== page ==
The Big Ideas!
- Emotions, as a form of energy, never just disappear—they have to go somewhere! Our unwanted feelings either find a release on their own (in the form of anxiety, outbursts of anger, or depression) or settle into our bodies as pain or illness.
- Expressing your emotions can be difficult at first. The learning process can be made easier through experiences in the expressive arts, such as drawing, making music, or dance—different ways of transforming energy.
- Storytelling can be a powerful healer of past emotional wounds. We can re-imagine our painful stories with a different outcome.
In a Nutshell
Feelings: we all have them, but beyond early childhood, we rarely show them. We’ve been trained to believe that strong feelings are inappropriate at work, in many social situations, and perhaps even with our loved ones. There’s no acceptable place for unwanted emotions to go, so they go underground—while we continue to suffer. We get sick or depressed. We have panic attacks or episodes of rage. We experience chronic muscle tension, headaches, or even chronic pain.
Letting your true emotions rise up and then pass through can liberate you from emotional or physical suffering. This book offers an overview of emotions—what they are, how to identify them, and what to do when they arise—based on the use of expressive arts as a vehicle of self-expression. Expressive arts can include drawing, sculpting, music, and dance.
How can the expressive arts assist you in exploring emotions? Here’s an overview:
- Drawing elements—color, shape, line, and texture—offer a nonverbal language for describing emotional experiences.
- Sculpting with clay is a physically engaging process that transforms our inward emotions into an external object, literally bringing our feelings into the room.
- Making music, or even listening to music, can evoke emotions by energizing or soothing us.
- Dance or any spontaneous movement allows us to experience our own “body language” in a nonverbal way.
- Writing allows us to express emotions through stories whether you’re starting point is a favorite movie, a visual image, or your own here-and-now feelings.
- Mask-making offers a chance to give voice to distinct parts of yourself—perhaps a darker “shadow” side or a lighthearted playful side.
Beyond any specific expressive technique, the author describes self-acceptance as the key to a healthy emotional life. We all have an Inner Critic (perhaps the voice of a parent or teacher) that guides our behavior through the fear of being shamed or punished. Journaling, mask-making, and movement can be effective ways to acknowledge and minimize the inner critical voice on the way to self-acceptance. In turn, this can lead to breaking free from old behavioral patterns. A humorous example: after confronting her own Inner Critic, the author took up skateboarding at the age of 39!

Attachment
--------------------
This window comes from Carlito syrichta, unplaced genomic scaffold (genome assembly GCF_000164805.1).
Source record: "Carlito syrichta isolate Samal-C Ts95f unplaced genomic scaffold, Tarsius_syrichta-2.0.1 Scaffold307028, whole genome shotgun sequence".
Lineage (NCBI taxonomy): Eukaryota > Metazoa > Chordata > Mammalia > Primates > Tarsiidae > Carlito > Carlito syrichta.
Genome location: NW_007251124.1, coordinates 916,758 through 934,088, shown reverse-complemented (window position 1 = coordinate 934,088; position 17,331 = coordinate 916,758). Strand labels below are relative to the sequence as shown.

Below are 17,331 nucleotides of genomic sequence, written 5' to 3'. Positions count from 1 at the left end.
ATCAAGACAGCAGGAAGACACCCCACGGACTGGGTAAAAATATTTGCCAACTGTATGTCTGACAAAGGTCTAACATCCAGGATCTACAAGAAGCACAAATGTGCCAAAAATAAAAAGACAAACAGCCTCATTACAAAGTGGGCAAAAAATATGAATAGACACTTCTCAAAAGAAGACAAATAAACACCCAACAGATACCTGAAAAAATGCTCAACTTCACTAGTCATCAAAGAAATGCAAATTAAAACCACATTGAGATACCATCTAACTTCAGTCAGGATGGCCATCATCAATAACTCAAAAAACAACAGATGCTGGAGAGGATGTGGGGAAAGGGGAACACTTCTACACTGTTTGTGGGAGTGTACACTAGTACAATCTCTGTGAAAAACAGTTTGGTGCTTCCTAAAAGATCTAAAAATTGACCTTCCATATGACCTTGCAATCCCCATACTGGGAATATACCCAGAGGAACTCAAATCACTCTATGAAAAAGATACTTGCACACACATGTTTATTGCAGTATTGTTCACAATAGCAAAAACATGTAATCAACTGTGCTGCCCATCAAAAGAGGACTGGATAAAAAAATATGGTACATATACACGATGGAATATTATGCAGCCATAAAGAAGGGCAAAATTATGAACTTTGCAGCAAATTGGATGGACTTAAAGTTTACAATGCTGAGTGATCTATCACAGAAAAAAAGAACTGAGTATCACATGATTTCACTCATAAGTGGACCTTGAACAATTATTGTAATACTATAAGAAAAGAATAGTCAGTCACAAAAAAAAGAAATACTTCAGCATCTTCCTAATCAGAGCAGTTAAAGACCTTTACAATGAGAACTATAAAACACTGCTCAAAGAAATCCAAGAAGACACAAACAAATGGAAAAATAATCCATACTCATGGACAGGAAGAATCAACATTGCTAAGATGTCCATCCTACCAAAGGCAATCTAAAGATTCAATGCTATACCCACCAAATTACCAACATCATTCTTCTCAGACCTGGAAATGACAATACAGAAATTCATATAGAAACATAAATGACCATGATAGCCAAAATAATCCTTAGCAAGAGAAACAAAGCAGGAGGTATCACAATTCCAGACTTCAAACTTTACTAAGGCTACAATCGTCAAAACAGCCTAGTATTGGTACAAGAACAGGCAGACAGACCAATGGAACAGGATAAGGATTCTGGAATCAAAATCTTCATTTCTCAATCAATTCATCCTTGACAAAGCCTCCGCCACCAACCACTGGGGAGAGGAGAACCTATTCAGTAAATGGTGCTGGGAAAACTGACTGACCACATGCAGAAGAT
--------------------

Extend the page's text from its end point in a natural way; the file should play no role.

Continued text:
“Emotions are energy. They are part of the human condition and part of our physical self. When they are in motion—e(nergy) + motion—feelings move in and through us. They ebb and flow like the tides.”
IMEO (In My Eudaimonian Opinion)
This book offers a variety of hands-on techniques for getting to know your feelings. If unresolved feelings are indeed stored in the body, then it makes sense to express those feelings with physical experiences like drawing, drumming, or dancing. The author gives detailed instructions for several types of expressive activities as well as a variety of emotion-related resources (such as a chart of feelings words). Adults, children, and adolescents of any age could benefit from this book because the sooner a person can get in touch with their emotional selves and learn how to express it productively will be a happier and healthier person, and can influence people around them positively.
Take action, humanoid!
Below are two ways to get in touch with your emotions through creative experiences. (If intense feelings come up during this process, you may want to fully explore them with the support of a trained therapist or counselor.)
- Emotion to paper. Set up a large sheet of paper and any kind of drawing material, such as crayons, colored pencils, or markers. Think back to a time when you felt an intense emotion. Using your non-dominant hand (the one that you don’t use for writing), make a scribble drawing that shows this emotion. Then take a moment to reflect on this experience of transferring emotion to paper.
- Move it! Put on meditative music and move your body. This works best if you’re alone and in a room without mirrors to avoid feeling self-conscious. Tune in to a sense of body awareness, of what movements you want to happen, and physically feeling expressing any emotions you feel from listening to music. Don’t worry about how it looks—just notice how it feels—to let go. If you like, journal about this experience afterward.
The Art of Emotional Healing
Author: Lucia Capacchione, Ph.D.
Publication date: 2001 (252 pages)